A Pelican Briefing

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This week’s photo, taken August 31, 2013 from the beach at Westport, WA, features two BROWN PELICANS soaring the surf.

This past weekend, from the beach in Westport, we watch what seems to be endless streams of BROWN PELICANS cruising along the coast. Some pelicans are traveling solo, while others are moving in single-file-formation flocks of a few or as many as a dozen or more.

Watching pelicans riding the waves can be one of the most impressive avian displays a person can witness along a beach. With a wingspan of more than 6 1/2 feet, the Brown Pelican does not exert anymore energy than needed. As this huge bird travels up and down the coast, it will not flap its wings if it can cover the same distance with a glide. Pelicans aren’t lazy; they’re smart. When they are flying, they often skim just above an ocean wave, to take advantage of the updraft of air created by that moving wall of water. When the wave starts to crash on top of itself and the lift begins to diminish, the pelican banks and glides toward another swell of sea water.

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About Joe Sweeney

I photograph birds to share the beauty and wonder I find in nature.
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5 Responses to A Pelican Briefing

  1. Mary Friestedt says:

    Joe, thanks for this good info which I will share with the kids on my tours at Torrey Pines! Cheerio, Mary :))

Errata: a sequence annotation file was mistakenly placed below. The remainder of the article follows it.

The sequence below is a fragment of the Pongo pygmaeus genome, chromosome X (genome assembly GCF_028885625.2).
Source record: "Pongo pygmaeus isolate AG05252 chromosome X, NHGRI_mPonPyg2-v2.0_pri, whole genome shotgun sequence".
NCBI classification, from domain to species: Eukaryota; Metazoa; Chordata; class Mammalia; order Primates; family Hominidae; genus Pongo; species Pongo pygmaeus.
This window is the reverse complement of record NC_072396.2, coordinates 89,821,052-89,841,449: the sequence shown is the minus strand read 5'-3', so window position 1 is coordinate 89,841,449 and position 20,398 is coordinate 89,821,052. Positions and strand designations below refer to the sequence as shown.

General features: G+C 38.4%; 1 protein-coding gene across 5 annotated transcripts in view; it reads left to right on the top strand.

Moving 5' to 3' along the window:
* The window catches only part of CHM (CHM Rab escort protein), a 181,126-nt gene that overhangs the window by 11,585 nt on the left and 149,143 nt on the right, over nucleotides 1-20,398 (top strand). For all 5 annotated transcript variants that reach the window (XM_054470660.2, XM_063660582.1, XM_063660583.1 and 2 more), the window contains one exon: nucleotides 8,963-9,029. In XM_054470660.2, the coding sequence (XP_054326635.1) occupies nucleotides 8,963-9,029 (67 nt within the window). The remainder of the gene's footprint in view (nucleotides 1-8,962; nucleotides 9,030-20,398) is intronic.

Sent from my iPhone

  2. Chris VB says:

    Did you go to that area looking for the Hudsonian Godwit? Any luck with the Buff breasted at Nisqually

  3. cjacker says:

    Dear Joe,

    Having lived in South Florida and the Bay Area much of my life, I became a lover of pelicans (both the brown and the white, which roost in trees in South Florida late in the day and make the tree seem to be sporting large white fruits).

    When I attended a history of medicine conference in Madison, Wisconsin, some years ago, I joined a group touring a bird sanctuary in a swamp outside Madison and I was surprised to learn that pelicans live there part of the year, too!

    Yes, pelicans are amazing gliders. As you know, they are also amazing divers! I’ve often seen a pelican aloft spot prey, pull in its wings, dive into the water, come to surface, and raise its bill to swallow what it caughtand you can see the contours of the soft underbelly of the bill undulate as the fish is wriggled down into the gullet.

    I’m in the middle of a wonderful novel set in Florida in which the ecology of the region, including birds, plays an important role. It’s Swamplandia by Karen Russell.

    Cheers, Caroline

    Caroline Jean Acker, Ph.D. Associate Professor and Head Department of History Carnegie Mellon University Baker Hall 240 Pittsburgh PA 15213-3890 412 268 6040 fax: 412 268 1019 acker@andrew.cmu.edu

    From: Short & Tweet Bird Reports <comment-reply@wordpress.com> Reply-To: Short & Tweet Bird Reports <comment+_wkqzqmztef2dhif6ivh1h@comment.wordpress.com> Date: Thursday, September 5, 2013 9:15 PM To: User <acker@andrew.cmu.edu> Subject: [New post] A Pelican Briefing

    Joe Sweeney posted: ” This weeks photo, taken August 31, 2013 from the beach at Westport, WA, features two BROWN PELICANS soaring the surf. This past weekend, from the beach in Westport, we watch what seems to be endless streams of BROWN PELICANS cruising along the coa”

  4. Connie Saunders says:

    Joe, I love hearing and watching the “moving wall of water” at the ocean or Lake Superior. Thanks for the bringing me back there with this description.

    Connie Saunders Minnepolis

  5. Jeff says:

    Joe! Did you catch the first Nature series on PBS titled Earthflight? Phenomenal, including mounted cameras on a variety of birds. The series runs for 7 weeks I believe. Cheers, j

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